Nonetheless, its sheer size means that India is a global R&D player comparable to the large European economies. R&D investment in India, including by business, has been growing but the intensity has not risen appreciably in recent years, the report says.

The number of R&D personnel in India increased by 2.43% annually between 2005 and 2010 due to hiring by private companies. Over the same period the number of government employees engaged in R&D actually declined.

Some 46% of Indian researchers work for the government, and the government sector also spent the majority of the R&D budget, 60% compared to 35% from industry and 4% in universities.

Japan and Korea

Japan continues to be one of the most R&D intensive manufacturing economies in the world, despite setbacks such as the Fukushima disaster and other challenges such as an ageing labour force and flat economic growth, which has seen fewer students entering doctoral programmes and a decline in the number of publications by Japanese scientists.

While Japanese spending on science and technology is relatively high by international standards, it has been affected by the global economic downturn of the past decade, its own anaemic growth rates and the major earthquake and Fukushima nuclear disaster of 2011.

Gross domestic expenditure on R&D had been growing consistently before plunging by nearly 10% as the global economic crisis hit in 2009, with spending only beginning to rebound in 2013.

In addition, the Fukushima disaster “has shaken the public’s trust not only in nuclear technology but also in science and technology in general", the UNESCO report said.

A new push in funding university-industry research collaborations, a move away from basic research, a shift towards ‘green innovation’ and renewable energy, and a concentration on aeronautics and engineering is the current focus in Japan.

South Korea is another R&D intensive economy, spending 4.15% of GDP on R&D. Unlike Japan it is shifting its emphasis towards basic research – more than doubling the share of basic research in its R&D spending between 2007 and 2013. At the same time it has been allocating a bigger amount from 2013 onwards to R&D in new industrial growth areas such as solar energy and space launch vehicles.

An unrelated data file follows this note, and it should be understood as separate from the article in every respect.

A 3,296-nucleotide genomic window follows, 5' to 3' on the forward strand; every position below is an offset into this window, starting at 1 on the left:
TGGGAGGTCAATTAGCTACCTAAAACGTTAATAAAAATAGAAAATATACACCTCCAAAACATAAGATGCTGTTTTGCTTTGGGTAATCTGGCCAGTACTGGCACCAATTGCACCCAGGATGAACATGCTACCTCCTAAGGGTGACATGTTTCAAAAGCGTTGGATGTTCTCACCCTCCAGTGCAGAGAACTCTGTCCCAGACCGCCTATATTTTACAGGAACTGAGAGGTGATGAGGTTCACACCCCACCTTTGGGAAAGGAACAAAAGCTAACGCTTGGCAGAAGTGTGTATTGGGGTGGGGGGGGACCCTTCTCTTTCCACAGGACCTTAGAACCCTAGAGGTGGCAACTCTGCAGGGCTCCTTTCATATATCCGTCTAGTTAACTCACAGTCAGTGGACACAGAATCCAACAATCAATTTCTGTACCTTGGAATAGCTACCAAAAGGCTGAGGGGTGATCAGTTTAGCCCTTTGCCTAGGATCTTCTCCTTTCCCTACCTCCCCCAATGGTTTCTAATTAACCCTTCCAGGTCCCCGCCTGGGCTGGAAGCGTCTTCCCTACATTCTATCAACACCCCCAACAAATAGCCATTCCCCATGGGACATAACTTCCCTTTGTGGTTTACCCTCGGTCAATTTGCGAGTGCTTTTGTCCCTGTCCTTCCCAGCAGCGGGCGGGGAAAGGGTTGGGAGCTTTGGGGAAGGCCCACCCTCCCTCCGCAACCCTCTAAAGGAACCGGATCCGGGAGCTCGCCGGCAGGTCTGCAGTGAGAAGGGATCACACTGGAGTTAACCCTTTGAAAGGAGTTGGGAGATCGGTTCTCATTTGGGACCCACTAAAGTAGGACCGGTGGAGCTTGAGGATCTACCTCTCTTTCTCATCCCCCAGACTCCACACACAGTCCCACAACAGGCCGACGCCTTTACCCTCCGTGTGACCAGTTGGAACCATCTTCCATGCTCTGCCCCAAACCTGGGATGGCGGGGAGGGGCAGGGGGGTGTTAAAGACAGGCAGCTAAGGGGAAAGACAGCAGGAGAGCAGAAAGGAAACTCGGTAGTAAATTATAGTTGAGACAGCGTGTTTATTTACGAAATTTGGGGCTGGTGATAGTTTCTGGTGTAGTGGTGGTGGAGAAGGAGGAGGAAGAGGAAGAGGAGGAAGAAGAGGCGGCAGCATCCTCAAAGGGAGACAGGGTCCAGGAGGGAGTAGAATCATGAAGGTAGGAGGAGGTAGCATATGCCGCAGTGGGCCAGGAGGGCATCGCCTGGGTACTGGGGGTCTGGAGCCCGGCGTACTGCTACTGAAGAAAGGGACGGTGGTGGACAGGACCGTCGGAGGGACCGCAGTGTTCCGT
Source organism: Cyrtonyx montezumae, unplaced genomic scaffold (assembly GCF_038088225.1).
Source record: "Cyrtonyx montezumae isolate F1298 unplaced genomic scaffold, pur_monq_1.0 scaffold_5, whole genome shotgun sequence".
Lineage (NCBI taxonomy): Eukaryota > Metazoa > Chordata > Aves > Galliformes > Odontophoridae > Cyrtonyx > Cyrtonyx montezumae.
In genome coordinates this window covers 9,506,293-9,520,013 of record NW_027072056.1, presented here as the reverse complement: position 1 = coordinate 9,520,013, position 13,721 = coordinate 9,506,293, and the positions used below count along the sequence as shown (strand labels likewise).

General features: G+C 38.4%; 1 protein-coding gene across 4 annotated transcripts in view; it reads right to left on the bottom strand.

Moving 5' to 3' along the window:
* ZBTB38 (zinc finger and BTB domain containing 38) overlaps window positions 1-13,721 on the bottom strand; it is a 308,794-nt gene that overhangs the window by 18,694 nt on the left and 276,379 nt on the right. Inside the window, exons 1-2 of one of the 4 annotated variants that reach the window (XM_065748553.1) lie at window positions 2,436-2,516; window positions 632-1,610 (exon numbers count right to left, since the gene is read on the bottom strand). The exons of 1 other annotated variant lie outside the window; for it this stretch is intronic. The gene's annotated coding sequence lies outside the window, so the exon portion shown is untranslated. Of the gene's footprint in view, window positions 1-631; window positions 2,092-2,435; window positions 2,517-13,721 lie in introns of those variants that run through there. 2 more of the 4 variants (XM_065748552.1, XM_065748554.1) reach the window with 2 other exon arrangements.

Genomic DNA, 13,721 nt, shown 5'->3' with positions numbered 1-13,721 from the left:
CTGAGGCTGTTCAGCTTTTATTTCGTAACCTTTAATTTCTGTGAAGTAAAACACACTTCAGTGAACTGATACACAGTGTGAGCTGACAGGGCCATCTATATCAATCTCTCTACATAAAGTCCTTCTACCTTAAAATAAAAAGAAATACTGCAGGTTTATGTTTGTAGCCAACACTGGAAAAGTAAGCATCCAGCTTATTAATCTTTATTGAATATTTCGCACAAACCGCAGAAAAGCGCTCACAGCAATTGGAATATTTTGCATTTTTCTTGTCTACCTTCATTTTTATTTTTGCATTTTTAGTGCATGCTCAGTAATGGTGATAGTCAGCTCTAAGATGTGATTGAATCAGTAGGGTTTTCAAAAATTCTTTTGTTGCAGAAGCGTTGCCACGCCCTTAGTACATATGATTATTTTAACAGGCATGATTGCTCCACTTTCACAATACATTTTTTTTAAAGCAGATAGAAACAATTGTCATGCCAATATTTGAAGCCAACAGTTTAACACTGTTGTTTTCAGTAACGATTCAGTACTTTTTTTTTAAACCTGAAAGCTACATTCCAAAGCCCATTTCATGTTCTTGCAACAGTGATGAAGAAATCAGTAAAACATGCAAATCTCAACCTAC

Its international Science Business Belt in Daejeon will be home to 18 universities, several science parks and research centres, including a heavy ion accelerator due for completion by 2021 further cementing growth in basic research.

Southeast Asia

In Southeast Asia, human resources in science and technology are primarily concentrated in Malaysia, Singapore and Thailand.

More than half of researchers are employed by the higher education sector in most countries in Southeast Asia – in Malaysia it is four out of five researchers. The exception is Singapore where half of researchers are employed by industry compared to between 30% and 39% elsewhere in the region. In Indonesia and Vietnam the government is a major employer of researchers.

In terms of research training, Malaysia and Singapore stand out for their significant investment in tertiary education over the past decade. The share of the education budget devoted to higher education has risen from 20% to over 35% between 2009 and 2013 in Singapore and to 37% in Malaysia – though there are now signs of a slowdown in Malaysia.

Like Japan, Singapore’s R&D efforts were also thrown off track by the post-2008 global financial crisis which reduced international demand for exports and resulted in cutbacks in R&D spending. Gross expenditure on R&D fell back to 2% of GDP after 2008, rather than powering on to 3% as the government had planned.

“The contraction in business expenditure on R&D since 2008 was largely responsible” for the failure to reach the 3% of GDP target, the report noted. Singapore nonetheless reset itself the ambitious target of raising gross domestic expenditure on R&D to 3.5% of GDP by 2015, among the ranks of big global R&D spenders.

Singapore nevertheless was able to develop into an international hub for R&D in the Asia-Pacific region, exporting almost half of the Southeast Asian region’s high-tech goods.

Over the past decade, the city-state has invested heavily in state-of-the-art facilities and equipment and offered attractive salary packages to prominent scientists and engineers, driving up Singapore’s research intensity to one of the highest levels in the world – 6,438 researchers per million inhabitants in 2012, the most recent year for which comparable statistics are available.

This compares to just over 4,000 per million inhabitants for the US, while within Asia it is just over 5,000 in Japan and South Korea, 1,784 in Malaysia, but just 137 in India.

According to Singapore’s National Research Foundation, its long-term goal is to become one of the most research intensive, innovative economies in the world in order to create high-value jobs and prosperity.